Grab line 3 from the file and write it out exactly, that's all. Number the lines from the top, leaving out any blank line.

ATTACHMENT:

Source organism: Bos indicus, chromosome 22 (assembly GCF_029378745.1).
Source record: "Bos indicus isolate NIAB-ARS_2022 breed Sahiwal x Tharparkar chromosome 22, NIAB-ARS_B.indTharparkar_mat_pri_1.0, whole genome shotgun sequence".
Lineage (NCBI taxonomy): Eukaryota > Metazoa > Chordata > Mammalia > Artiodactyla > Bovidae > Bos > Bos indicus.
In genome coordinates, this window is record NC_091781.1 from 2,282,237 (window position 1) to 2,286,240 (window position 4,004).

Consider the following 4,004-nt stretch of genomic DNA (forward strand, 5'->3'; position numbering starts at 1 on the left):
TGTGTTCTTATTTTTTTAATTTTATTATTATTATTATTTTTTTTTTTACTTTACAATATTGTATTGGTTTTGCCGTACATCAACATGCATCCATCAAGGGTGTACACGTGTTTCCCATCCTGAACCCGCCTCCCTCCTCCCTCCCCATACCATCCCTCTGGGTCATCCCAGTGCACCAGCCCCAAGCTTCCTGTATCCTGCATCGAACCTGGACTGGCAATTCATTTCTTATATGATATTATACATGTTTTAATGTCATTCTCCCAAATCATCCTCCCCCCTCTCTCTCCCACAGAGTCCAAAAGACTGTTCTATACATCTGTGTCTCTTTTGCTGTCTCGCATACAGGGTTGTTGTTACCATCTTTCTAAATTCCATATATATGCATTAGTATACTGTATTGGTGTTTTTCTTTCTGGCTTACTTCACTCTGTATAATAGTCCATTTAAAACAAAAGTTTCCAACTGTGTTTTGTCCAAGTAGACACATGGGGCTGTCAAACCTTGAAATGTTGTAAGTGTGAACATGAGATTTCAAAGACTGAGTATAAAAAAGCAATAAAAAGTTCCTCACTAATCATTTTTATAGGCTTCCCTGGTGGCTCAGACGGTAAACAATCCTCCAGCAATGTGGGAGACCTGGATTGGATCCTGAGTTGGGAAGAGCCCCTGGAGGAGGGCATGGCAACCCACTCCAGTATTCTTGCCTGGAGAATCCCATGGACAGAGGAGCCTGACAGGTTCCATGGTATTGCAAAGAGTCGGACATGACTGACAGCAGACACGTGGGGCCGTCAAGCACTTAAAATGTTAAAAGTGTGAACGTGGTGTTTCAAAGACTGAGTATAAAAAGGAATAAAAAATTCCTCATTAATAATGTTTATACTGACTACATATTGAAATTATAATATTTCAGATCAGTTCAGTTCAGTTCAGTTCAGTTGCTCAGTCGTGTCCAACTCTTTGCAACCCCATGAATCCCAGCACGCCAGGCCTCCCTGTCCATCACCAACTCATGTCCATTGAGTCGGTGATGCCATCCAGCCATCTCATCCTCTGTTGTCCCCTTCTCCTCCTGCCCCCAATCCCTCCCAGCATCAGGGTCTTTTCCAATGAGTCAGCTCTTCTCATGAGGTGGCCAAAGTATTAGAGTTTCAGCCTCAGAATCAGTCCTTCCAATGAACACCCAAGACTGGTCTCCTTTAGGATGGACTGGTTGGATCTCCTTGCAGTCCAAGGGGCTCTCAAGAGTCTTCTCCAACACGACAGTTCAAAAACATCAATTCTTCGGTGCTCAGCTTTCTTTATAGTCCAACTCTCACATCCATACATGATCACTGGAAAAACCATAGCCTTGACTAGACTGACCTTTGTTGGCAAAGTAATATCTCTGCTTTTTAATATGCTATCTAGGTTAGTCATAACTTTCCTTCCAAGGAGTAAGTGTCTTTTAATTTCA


Lineage (NCBI taxonomy): Eukaryota > Metazoa > Chordata > Mammalia > Artiodactyla > Bovidae > Bos > Bos indicus.